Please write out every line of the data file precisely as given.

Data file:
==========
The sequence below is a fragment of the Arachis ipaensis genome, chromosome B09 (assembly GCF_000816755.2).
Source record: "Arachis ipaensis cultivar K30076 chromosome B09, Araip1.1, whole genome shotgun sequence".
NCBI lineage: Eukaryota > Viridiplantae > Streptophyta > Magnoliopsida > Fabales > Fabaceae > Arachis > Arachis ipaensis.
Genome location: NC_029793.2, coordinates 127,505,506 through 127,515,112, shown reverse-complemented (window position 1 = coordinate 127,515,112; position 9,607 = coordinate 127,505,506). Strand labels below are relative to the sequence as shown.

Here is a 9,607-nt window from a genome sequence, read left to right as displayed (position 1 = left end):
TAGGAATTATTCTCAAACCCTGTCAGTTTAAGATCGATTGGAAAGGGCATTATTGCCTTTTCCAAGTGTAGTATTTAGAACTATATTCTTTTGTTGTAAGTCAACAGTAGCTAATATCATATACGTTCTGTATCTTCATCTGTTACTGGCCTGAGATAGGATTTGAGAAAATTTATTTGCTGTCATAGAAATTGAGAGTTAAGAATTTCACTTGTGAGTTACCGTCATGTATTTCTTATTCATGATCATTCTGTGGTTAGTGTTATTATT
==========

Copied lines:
The sequence below is a fragment of the Arachis ipaensis genome, chromosome B09 (assembly GCF_000816755.2).
Source record: "Arachis ipaensis cultivar K30076 chromosome B09, Araip1.1, whole genome shotgun sequence".
NCBI lineage: Eukaryota > Viridiplantae > Streptophyta > Magnoliopsida > Fabales > Fabaceae > Arachis > Arachis ipaensis.
Genome location: NC_029793.2, coordinates 127,505,506 through 127,515,112, shown reverse-complemented (window position 1 = coordinate 127,515,112; position 9,607 = coordinate 127,505,506). Strand labels below are relative to the sequence as shown.

Here is a 9,607-nt window from a genome sequence, read left to right as displayed (position 1 = left end):
TAGGAATTATTCTCAAACCCTGTCAGTTTAAGATCGATTGGAAAGGGCATTATTGCCTTTTCCAAGTGTAGTATTTAGAACTATATTCTTTTGTTGTAAGTCAACAGTAGCTAATATCATATACGTTCTGTATCTTCATCTGTTACTGGCCTGAGATAGGATTTGAGAAAATTTATTTGCTGTCATAGAAATTGAGAGTTAAGAATTTCACTTGTGAGTTACCGTCATGTATTTCTTATTCATGATCATTCTGTGGTTAGTGTTATTATT